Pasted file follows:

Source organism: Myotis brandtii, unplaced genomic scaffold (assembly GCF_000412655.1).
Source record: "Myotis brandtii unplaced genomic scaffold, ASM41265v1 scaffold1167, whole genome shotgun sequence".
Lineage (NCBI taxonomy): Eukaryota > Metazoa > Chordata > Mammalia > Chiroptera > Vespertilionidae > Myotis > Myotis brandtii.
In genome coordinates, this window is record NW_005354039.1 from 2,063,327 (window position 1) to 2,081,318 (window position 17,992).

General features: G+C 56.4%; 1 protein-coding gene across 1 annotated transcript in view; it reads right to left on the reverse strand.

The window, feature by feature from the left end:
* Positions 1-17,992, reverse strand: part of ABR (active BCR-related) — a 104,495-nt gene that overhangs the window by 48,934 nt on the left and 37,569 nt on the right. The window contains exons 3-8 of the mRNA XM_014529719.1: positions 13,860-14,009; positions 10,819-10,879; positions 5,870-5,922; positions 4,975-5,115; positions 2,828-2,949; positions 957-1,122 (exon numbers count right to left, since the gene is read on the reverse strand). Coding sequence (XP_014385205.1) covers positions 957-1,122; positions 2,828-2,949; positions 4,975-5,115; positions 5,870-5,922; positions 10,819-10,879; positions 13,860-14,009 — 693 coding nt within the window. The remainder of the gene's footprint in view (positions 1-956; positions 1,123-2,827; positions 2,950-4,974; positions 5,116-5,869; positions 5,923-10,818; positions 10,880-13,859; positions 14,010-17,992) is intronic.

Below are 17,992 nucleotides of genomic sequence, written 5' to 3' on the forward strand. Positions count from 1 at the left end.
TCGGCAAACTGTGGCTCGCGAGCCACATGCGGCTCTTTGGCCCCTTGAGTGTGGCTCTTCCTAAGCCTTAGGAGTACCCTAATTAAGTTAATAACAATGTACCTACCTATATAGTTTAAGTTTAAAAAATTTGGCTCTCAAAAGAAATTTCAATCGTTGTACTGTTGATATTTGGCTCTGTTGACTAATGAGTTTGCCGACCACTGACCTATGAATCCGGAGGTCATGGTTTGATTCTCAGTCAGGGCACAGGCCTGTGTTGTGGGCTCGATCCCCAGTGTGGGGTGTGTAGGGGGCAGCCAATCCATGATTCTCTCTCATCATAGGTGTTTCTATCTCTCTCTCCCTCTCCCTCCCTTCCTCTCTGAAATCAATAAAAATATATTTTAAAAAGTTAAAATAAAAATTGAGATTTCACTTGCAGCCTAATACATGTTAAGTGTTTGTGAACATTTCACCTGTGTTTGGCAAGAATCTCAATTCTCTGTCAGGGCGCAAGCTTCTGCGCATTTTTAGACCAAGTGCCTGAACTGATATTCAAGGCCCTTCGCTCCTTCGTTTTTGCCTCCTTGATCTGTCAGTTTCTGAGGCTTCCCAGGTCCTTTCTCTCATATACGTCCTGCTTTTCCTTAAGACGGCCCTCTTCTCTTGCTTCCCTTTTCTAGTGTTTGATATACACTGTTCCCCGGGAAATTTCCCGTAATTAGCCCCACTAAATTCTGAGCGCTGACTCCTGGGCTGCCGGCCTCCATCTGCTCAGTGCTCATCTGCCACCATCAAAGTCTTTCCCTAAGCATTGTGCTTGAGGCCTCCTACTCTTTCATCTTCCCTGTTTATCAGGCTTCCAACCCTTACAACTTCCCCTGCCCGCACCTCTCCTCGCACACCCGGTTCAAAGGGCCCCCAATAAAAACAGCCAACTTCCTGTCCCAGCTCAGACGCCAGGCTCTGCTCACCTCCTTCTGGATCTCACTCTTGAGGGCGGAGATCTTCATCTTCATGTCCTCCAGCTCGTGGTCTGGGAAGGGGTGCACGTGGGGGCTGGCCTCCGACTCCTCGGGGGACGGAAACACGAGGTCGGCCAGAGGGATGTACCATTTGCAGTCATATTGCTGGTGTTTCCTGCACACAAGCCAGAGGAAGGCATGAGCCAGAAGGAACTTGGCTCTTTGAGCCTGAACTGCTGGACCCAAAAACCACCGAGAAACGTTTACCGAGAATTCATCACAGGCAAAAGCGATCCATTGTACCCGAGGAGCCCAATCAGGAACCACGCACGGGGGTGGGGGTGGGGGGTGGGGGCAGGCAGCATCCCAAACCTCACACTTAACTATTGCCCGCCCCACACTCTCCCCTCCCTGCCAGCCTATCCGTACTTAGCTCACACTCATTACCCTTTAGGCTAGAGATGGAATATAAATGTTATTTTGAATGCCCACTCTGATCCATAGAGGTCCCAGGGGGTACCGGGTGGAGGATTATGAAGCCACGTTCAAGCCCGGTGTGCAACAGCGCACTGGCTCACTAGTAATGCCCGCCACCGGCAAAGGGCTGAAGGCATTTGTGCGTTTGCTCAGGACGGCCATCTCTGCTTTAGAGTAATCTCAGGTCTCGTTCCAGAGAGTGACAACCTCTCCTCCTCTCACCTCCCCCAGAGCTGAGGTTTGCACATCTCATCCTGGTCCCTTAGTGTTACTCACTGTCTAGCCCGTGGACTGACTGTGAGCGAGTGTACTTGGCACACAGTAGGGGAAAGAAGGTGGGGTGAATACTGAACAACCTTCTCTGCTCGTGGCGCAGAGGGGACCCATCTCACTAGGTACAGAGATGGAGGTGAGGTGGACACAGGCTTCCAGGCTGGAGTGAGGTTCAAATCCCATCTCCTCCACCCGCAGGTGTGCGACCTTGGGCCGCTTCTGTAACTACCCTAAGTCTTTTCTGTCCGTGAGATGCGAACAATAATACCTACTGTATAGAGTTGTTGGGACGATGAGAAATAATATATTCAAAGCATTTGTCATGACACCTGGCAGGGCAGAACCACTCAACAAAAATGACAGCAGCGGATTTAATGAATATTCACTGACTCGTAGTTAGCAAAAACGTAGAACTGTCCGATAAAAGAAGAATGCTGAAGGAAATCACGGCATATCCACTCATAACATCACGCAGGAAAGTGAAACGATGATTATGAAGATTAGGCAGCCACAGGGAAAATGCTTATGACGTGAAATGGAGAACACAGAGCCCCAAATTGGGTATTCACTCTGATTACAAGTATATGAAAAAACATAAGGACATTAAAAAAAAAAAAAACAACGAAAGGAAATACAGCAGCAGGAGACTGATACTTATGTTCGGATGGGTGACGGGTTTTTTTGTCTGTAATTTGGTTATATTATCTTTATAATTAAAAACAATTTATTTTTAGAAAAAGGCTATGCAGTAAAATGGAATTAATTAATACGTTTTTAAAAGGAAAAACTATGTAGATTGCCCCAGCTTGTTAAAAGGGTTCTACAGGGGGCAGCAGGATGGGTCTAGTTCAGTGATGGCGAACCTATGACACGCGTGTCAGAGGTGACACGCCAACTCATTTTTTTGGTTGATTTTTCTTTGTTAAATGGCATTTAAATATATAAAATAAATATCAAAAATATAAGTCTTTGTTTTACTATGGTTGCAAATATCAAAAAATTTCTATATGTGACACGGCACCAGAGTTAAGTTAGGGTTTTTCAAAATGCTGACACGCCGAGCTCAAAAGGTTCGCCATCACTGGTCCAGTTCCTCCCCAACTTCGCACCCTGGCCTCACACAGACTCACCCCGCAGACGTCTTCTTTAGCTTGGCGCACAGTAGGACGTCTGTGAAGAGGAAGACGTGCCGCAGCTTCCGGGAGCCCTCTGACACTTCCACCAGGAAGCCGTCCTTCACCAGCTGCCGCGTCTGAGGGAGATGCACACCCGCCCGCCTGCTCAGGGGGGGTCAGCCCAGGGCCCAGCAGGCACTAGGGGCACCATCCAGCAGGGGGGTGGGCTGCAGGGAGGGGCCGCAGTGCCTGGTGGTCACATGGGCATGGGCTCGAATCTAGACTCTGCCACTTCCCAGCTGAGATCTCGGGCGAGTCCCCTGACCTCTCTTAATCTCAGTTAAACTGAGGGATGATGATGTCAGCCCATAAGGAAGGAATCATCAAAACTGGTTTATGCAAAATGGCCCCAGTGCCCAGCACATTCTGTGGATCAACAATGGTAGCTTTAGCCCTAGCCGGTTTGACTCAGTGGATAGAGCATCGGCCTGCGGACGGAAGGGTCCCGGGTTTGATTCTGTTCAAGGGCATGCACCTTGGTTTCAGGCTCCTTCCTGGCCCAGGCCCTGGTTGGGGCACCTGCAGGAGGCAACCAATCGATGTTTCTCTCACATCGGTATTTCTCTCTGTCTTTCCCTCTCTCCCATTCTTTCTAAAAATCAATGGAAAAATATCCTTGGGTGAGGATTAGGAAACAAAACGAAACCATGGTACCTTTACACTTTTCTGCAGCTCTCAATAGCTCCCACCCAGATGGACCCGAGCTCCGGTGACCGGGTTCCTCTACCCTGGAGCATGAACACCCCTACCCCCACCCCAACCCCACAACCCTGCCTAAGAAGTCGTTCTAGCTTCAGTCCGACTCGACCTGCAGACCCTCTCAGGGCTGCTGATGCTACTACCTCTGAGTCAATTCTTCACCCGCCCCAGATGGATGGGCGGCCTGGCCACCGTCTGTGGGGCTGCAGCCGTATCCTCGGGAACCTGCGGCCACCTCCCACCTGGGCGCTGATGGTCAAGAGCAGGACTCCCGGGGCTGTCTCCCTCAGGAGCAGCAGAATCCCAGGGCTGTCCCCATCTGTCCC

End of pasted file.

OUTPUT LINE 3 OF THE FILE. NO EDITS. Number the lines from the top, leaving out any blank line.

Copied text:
Lineage (NCBI taxonomy): Eukaryota > Metazoa > Chordata > Mammalia > Chiroptera > Vespertilionidae > Myotis > Myotis brandtii.